The Los Angeles Times from Los Angeles, California on July 13, 2001 · Page 54
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The Los Angeles Times from Los Angeles, California · Page 54

Los Angeles, California
Issue Date:
Friday, July 13, 2001
Page 54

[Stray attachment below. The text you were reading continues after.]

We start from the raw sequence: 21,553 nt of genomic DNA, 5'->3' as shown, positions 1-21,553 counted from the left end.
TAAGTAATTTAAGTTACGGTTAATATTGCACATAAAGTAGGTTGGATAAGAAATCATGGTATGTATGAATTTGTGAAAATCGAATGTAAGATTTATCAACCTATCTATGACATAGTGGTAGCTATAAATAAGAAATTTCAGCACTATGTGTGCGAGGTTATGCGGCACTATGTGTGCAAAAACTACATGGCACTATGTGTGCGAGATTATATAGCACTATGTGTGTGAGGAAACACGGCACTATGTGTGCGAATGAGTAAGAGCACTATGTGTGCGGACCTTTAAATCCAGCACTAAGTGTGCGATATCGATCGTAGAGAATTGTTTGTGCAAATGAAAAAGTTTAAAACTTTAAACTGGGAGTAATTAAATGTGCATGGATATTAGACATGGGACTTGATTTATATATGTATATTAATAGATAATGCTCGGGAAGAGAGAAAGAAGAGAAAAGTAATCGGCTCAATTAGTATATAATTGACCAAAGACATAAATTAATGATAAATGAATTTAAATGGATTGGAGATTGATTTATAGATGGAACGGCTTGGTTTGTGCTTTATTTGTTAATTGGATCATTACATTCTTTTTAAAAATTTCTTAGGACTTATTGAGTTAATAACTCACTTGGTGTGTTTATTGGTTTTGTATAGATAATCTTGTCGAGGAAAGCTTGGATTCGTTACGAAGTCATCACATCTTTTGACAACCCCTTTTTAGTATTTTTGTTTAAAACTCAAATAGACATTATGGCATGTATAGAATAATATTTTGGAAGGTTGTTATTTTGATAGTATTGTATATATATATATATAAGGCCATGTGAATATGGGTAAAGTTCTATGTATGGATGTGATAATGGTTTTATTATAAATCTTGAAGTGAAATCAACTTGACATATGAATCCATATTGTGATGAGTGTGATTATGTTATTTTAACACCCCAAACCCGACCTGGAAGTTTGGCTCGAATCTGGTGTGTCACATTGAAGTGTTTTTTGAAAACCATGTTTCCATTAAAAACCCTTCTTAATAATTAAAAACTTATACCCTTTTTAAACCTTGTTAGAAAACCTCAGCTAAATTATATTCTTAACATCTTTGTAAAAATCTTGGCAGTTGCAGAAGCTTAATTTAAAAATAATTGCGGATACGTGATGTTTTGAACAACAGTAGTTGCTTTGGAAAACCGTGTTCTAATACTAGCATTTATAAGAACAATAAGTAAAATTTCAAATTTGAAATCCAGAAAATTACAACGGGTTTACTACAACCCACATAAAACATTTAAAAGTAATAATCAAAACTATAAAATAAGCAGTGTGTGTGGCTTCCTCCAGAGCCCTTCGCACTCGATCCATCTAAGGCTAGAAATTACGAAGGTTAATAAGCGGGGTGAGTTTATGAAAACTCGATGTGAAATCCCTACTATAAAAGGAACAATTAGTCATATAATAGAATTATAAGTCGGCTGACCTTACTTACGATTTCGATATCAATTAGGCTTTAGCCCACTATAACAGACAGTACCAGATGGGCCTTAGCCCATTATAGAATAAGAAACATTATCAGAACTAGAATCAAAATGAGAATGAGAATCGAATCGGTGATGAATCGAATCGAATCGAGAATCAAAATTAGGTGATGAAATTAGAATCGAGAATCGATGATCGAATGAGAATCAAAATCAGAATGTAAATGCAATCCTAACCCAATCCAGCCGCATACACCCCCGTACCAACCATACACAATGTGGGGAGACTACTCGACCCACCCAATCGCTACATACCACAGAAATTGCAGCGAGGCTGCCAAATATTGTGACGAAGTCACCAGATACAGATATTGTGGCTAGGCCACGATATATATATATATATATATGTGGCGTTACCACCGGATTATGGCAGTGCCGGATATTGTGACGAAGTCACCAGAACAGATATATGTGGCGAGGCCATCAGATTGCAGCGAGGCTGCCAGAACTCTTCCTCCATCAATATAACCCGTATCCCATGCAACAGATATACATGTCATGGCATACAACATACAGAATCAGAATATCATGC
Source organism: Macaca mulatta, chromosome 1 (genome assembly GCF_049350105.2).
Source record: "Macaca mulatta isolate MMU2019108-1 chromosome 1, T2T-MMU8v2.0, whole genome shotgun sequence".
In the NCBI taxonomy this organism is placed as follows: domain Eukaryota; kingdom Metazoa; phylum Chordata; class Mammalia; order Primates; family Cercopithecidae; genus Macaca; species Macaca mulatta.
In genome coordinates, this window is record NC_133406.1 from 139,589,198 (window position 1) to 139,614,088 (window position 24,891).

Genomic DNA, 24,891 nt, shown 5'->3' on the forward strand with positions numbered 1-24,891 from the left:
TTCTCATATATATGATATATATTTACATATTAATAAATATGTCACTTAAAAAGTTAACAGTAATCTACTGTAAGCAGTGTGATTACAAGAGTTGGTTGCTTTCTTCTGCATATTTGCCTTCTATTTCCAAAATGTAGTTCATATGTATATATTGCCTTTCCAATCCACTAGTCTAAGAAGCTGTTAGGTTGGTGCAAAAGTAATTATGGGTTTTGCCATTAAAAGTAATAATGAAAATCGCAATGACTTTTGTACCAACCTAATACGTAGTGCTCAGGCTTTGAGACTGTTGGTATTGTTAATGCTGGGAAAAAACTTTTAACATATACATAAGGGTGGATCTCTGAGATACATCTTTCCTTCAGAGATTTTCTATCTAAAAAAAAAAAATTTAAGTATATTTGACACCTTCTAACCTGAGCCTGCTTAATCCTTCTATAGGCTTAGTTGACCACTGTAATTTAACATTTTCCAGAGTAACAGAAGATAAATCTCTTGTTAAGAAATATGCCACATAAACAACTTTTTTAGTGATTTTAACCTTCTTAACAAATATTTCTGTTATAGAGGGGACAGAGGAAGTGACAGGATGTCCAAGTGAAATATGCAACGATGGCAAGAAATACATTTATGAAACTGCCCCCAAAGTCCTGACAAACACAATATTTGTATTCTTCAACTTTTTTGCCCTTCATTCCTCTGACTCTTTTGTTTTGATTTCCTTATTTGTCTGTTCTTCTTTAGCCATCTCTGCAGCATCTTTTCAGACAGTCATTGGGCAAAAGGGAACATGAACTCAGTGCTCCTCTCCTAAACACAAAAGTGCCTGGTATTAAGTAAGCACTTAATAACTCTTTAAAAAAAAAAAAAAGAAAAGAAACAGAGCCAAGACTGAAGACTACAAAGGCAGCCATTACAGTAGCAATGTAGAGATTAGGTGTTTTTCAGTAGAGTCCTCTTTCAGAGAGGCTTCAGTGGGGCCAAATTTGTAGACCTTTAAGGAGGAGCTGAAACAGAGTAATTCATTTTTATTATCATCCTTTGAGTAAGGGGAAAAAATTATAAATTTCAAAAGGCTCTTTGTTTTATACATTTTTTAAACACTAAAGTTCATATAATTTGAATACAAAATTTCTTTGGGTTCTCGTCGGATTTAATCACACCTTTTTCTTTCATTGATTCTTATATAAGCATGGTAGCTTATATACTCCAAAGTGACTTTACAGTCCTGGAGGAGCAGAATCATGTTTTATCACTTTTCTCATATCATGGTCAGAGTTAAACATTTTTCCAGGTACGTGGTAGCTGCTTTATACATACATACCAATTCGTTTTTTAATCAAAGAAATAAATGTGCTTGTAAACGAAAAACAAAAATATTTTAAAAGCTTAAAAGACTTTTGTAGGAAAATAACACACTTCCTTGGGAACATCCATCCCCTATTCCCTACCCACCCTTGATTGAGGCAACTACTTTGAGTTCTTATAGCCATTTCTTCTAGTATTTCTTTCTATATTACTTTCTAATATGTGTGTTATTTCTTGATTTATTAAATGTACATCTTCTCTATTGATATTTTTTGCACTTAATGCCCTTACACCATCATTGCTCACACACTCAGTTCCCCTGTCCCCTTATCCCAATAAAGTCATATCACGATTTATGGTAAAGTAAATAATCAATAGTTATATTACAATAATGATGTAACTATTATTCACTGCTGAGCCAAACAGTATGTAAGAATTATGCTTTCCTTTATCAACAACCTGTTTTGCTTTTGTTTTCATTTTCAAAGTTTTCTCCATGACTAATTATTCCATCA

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C2 FRIDAY, JULY 13, 2001 LOS ANGELES TIMES California IN BRIEF Southland EarlScheibtoShut26 of Its Shops to Cut Costs Earl Scheib Inc., owner of a chain of auto-body paint shops, plans to close 26 of its stores in the next three years as part of an effort to reduce costs. The Beverly Hills-based company will close 41 of its least profitable 155 stores to concentrate on business in California, Arizona and other states where winter weather doesn't keep customers from seeking new paint jobs. The step could eliminate as many as 328 jobs, or 33 of its staff, said Chief Financial Officer Charles Barrantes. The firm's loss in the fourth quarter ended April 30 nearly tripled to $2.7 million, or 63 cents a share, from $931,000, or 21 cents, a year earlier. Earl Scheib's business has suffered as manufacturers use better-quality paint on their automobiles, reducing demand for its services. Earl Scheib shares were unchanged at $2.55 on the American Stock Exchange. Bloomberg News DOE Grants $3 Million to Capstone Turbine Capstone Turbine Corp. has been awarded $3 million by the Department of Energy to develop more energy-efficient power generators. Chatsworth-based Capstone manufactures refrigerator-size mi- Denso to Shut Long Beach Facility, Fire 225 Workers By MARLA DICKERSON TIMES STAFF WRITER Japanese auto parts maker Denso Corp. said Thursday it will move its Long Beach manufacturing operation to Mexico next year and fire 225 local workers to cut costs. The affected facility, known as Denso Sales California Inc., makes tubes and hoses for vehicle air conditioners and builds portable industrial air conditioners. The planned cuts represent 2 of the company's North American work force, according to spokesman Mark Jonas, who said the company is under pressure from customers to slash costs. Denso supplies auto parts to every major auto maker. Its principal customers in North America are the Big Three auto makers and Japanese transplants. Its majority shareholder is Toyota Motor Corp. "We have been faced with some fairly severe requirements ... to Delivery Workers Settle Overtime Suit for $8 Million The people who deliver Spark-letts and Alhambra bottled water in California settled a class-action overtime lawsuit with their employer Thursday for $8 million, including attorneys' fees and costs. The case is one of hundreds alleging California employers are cheating workers out of overtime. In this case, more than 800 delivery people alleged they were improperly classified as salespeople and wrongly exempted from overtime pay. Under the settlement, more than 700 delivery people will receive 6.6 of their total earnings between April 1996 and April 2000, when the first of two lawsuits was filed, said Dennis Moss, the lawyer I HEARD A RUNOR THAT THERE NIGHT BE LAYOFFS ON FRIDAY. IS IT TRUE? ABSOLUTELY NOT. NOWAY. NOPE. NEGATORY. NO, NO, NO, NO, NO. Times Business News on the Radio Get up-to-the-minute reports on the markets, entertainment kfwb15 00 Angeles (ftmeg , - - - n il croturbines that produce 30 to 60 kilowatts of electricity enough to power a fast-food restaurant, a hotel or a small office building. The DOE grant will fund research to develop a generator that can recapture its discarded heat and use that energy for climate control inside office buildings, company spokesman Keith Field said. The DOE handed out a total $18.5 million to various companies for similar generator projects. Honeywell International Inc. received the largest grant at $4.2 million. Capstone stock was unchanged at $19.05 on Nasdaq. Sam Kennedy Watson, Glaxo Reach Deal in Patent Suit Watson Pharmaceuticals Inc. said it settled a patent-infringement lawsuit with GlaxoSmith-Kline, which had accused it of infringing patents on the British drug maker's Wellbutrin antidepressant Glaxo sued Corona-based Watson in December 1999 and February of this year for allegedly infringing its patents by seeking U.S. regulatory approval of a generic version of Wellbutrin before the patents expired. Watson disclosed the settlement in a Securities and Exchange Commission filing. Its shares rose $1.09 to close at $61.53 on the New York Stock Exchange. Bloomberg News reduce costs as much as 30 over the next few years," Jonas said. "Our profit margins here are fairly low, so we needed to look at alternative locations." Denso will shift the manufacturing of its air-conditioning products to Frontera, Mexico, where it is building a new facility projected to employ 400 workers. Jonas said the layoffs are expected to occur next April but that the company will retain 225 sales and distribution workers at its Long Beach facility. He said fired workers will be given outplacement assistance as well as three weeks' severance pay for each year of service. He said the average Long Beach manufacturing employee has been on the job for 10 years. Denso is based in Tokyo and employs 85,000 worldwide. Southfield, Mich., is its headquarters in North America, where it employs 13,000 people at 21 locations. who represented the workers. Under California law, businesses may avoid paying overtime to workers who spend more than 50 of their time selling, Moss said. Danone Waters of North America Inc., a Pasadena-based firm that owns Sparkletts and Alhambra, issued a statement Thursday, saying, "We believe settling the lawsuit was in the best interest of the company and the employees." The company also said that shortly after the first lawsuit was filed, it converted several types of positions to nonexempt status subject to overtime premiums and began paying the deliverers hourly wages. Lisa Girion DILBERT GREAT. CAN I TAKE OFF FRIDAY? rAONDAY WOULD BE BETTER. industry, Southern California business and other news that affects your job, company and personal finances on the KFWB-Los Angeles Times Noon Business Hour, every weekday on KFWB-AM (980). V n i -iTfi i --niiiT Enron Reports 40 Energy: Sales nearly-double in North America and rise fivefold in Europe compared with the year-ago quarter. From Bloomberg News Energy trader Enron Corp. said Thursday that second-quarter profit rose 40 as its sales of natural gas and electricity surged in California and elsewhere. Net income rose to $404 million, or 45 cents a share, from $289 million, or 34 cents, in the year-earlier period. Revenue almost tripled to $50.1 billion. The Houston firm sold almost twice as much power in North America and five times as much in Europe as it did in the year-earlier quarter. The company was expected to earn 42 cents. Though the prices of electricity and natural gas have soared in California over the last year, Enron Chief Executive Jeff Skilling contended that the state "is just not a big factor" in Enron's increasing profit. The company boosts earnings by increasing sales of energy and other commodities such as lumber and steel rather than by raising prices, analysts said. But Enron's stock has fallen about 30 in the last year. Skilling said the political rhetoric surrounding the California energy crisis, and negotiations over possible power- ,tc' . J" KIRK McKOY Los Angeles Times The 264,474-square-foot Glendale Fashion Center has been sold for $57.2 million. Glendale Fashion Center Sold to Encino-Based Investors Real estate: The $57-million sale is part of a recent trend away from public and institutional buyers. By JESUS SANCHEZ and ROGER VINCENT TIMES STAFF WRITERS The recently renovated Glendale Fashion Center has been sold for $57.2 million to a family business based in Encino. The sale is part of a string of recent deals that illustrate the bigger role private investors are playing in the commercial real estate market after years of being pushed aside by public and institutional rivals. "It's the return of the private investor," said Cushman & Wakefield Inc. broker Carl Muhlstein, who was involved in several recent deals where private investors came out on top. Glendale Fashion Associates LLC, which is headed by Marianne J. Moy, beat out bidders SAG President Won't Seek By JAMES BATES and CLAUDIA ELLER TIMES STAFF WRITERS Screen Actors Guild President William Daniels confirmed Thursday that he won't seek a new two-year term and will instead endorse actress Valerie Harper for the job. In an interview, Daniels, 74, said he chose to wait until now to make the decision public because he wanted SAG to conclude its negotiations on a new contract with Hollywood studios. "This is not a career job for me," Daniels said. "When I took the job on, I said I'd give this two years of my life, which I did." Harper could not be reached for comment, but Daniels confirmed she submitted her name this week to SAG's nominating committee. Best known for starring in the TV series "Rhoda," Harper is in New York rehearsing to take over for I r - -i I- - hnnnnm Flagging Energy Enron's stock has lost about 30 of its value over the last year despite steadily increasing profit and sales of electricity and natural gas. But the company's broadband business has been lackluster. Thursday: $49.55, up 45 cents $90 60 50 40 Enron, monthly closes and latest on the New York Stock Exchange :. Ill II II J ASONDJ FMAMJ J Source: Bloomberg News cost refunds, have hurt the stock price. "All this noise from California has obscured the performance of the company," Skilling said. California is seeking $8.9 billion in refunds from Enron and other traders and generators for power bought in the last year. Skilling said that under the formula used by California to derive that figure, Enron is owed $44 million because it bought more power than it has sold since May 2000. On Thursday, Enron shares rose f Jim- A y x Tsui h 2f W 77.1 - ' rmamll mstfrtfl: . "'' that included institutional firms to purchase the nearly nine-acre, Glendale Fashion Center from a partnership of Vestar Development Co. and Lend Lease Real Estate Investments. The 264,474-square-foot complex on Glendale Boulevard at Wilson Avenue is fully leased to Ralphs supermarket, Longs Drugs, Barnes & Noble, Nordstrom Rack and other national retailers. "Very often now sellers are starting to pay attention to private investors," said Randall Lee, president of Lilly Enterprises Inc., who represented the buyer. "This is an example of a private investor off the radar screen who had the ability to properly evaluate a complex real estate investment opportunity and had the sophistication to do a transaction." Real estate experts said sellers prefer to deal with larger and well-known real estate investment trusts and institutional investors before considering a more obscure private bidder. "It's all about credibility and relationships," said CB Richard Ellis broker Hamo Rostamian, who also represented the buyer of Linda Lavin in the Tony Award-nominated comedy "The Tale of the Allergist's Wife." Daniels' choice to go public with his decision comes after actress Melissa Gilbert became the first high-profile member to announce her intention to seek the position. Others running include members Eugene Boggs and Angeltompkins. Ballots are expected to be mailed in October, with results announced in early November. Daniels was drafted to run for the presidency two years ago by a group of dissidents at odds with then-President Richard Masur. During the campaign, Daniels pledged to take a tougher stance during negotiations. Daniels led SAG on a controversial six-month strike last year against advertisers. During the strike, he frequently came under fire from critics inside and outside the union who believed a settlement could have been reached sooner. r-i-ii- t - A WT444UU r , 1 MM 1 IVA r i 'Tf Increase Enron CEO Jeff Skilling says that despite California's energy woes, the state "is just not a big factor" in the firm's rising profit. 45 cents to close at $49.55 on the New York Stock Exchange. Investors question whether Enron can continue to post huge gains in sales in its energy and commodity businesses, analysts said. Also, its broadband telecom business has k, ' V i m tmm nml inff WS I It- -'J Glendale Fashion Center. The seller was represented by Larry Krasner of InsigniaESG Inc. But the slowing national economy finds many of the large REITs and institutional investors reluctant to enter the market as rents and values peak. Some property types, such as suburban office parks and hotels, have fallen into disfavor with buyers who must answer to shareholders and clients. Also, larger REITs and pension funds tend to buy entire portfolios and companies instead of individual buildings. As a result, current conditions give private investors more opportunity to strike a deal with sellers of small and mid-size properties, according to brokers. "Because the opportunity funds, REITs and all-cash buyers are not in the market right now, it makes room for the smaller guys," said commercial real estate mortgage broker Paul Brin-dley at Holliday, Fenogllo, Fowler. Many owners "are selling suburban office holdings, which is creating buying environments for private investors," Muhlstein said. 2nd Term SAG statistics show that in the wake of the strike, earnings by actors from commercials have dropped by at least $100 million. But Daniels insists the advertising contract won hard-fought gains in payments to actors, adding that the separate contract SAG members are expected to ratify with studios also will put significant money into the pockets of journeymen actors. SAG's Eastern directors voted unanimously late Thursday to approve the contract. Daniels has had a long career as an actor, with key roles in such films as "The Graduate," "A Thousand Clowns" and "Reds." He won best actor Emmys for playing Dr. Mark Craig on "St. Elsewhere." Daniels plans to move to Santa Barbara, where he and his wife, actress Bonnie Bartlett, have a home. He said he has no plans to retire. "Actors never retire. Your phone just stops ringing," Daniels said. . . . . . ..-...At jkjmo m . in Profit ft X ; - r' I Associated Press been lackluster, and the unit lost $102 million in the second quarter, compared with an $8-million loss a year ago. Enron said it is firing broadband staff to reduce costs. ' Enron was expected to make. 42 cents a share in the quarter. , Districts t to Plot Economic Strategy Development: East, northeast L. A. are latest to start crafting plan. Millions in federal grants are at stake. By LEE ROMNEY TIMtS STAFF WRITER More than 120 residents, business owners and elected representatives for East and northeast Los Angeles gathered in Eagle Rock on Thursday to begin crafting a comprehensive economic development strategy for the region. Los Angeles must complete the plan to cash in on millions of dollars in potential grants from the Department of Commerce's Economic Development Administration. The process is expected to take four months. The eastern and northeastern communities include some of the city's most neglected Boyle Heights, El Sereno, Glassell Park, Cypress Park, Lincoln Heights, Highland Park and Eagle Rock among them. But they also offer valuable resources including a large work force and momentum from several developments now underway, said City Council officials who attended the event. "We have a multimillion-dollar Blue Line being developed, as well as the whole East Los Angeles Sears Tower complex and Taylor Yard," Councilman Ed Reyes told the crowd. "We have many opportunities in the form of catalysts. The question is: Are we prepared to take advantage of them?" The region has suffered plenty of bruises. Over the last decade, it has lost as many as 13,000 jobs, partly because of the exit of national retailers and some transportation employment centers. In addition, stricter air quality rules and other changes chased out some manufacturing, said David Wilcox, senior vice president of Los Angeles-based Economic Research Associates, which is helping to craft the strategy. But Wilcox said those figures aren't bad when compared with some of Los Angeles' other neighborhoods. Downtown, for example, lost 53,000 jobs and South Los Angeles lost 30,000, he said. The eastern and northeastern communities are the fourth city region to begin crafting the mandated strategy. Downtown, the Valley and South Los Angeles are finished. Hollywood still must complete one. The plans eventually must be approved by Mayor James K. Hahn and the City Council before being submitted to federal officials, said Ralph Carmona, economic development specialist for Barrio Planners Inc., which received . an $80,000 city contract to put together the eastern and northeastern strategy. Among the themes to be explored: how to lure industries with good jobs to the region and train the work force for those jobs.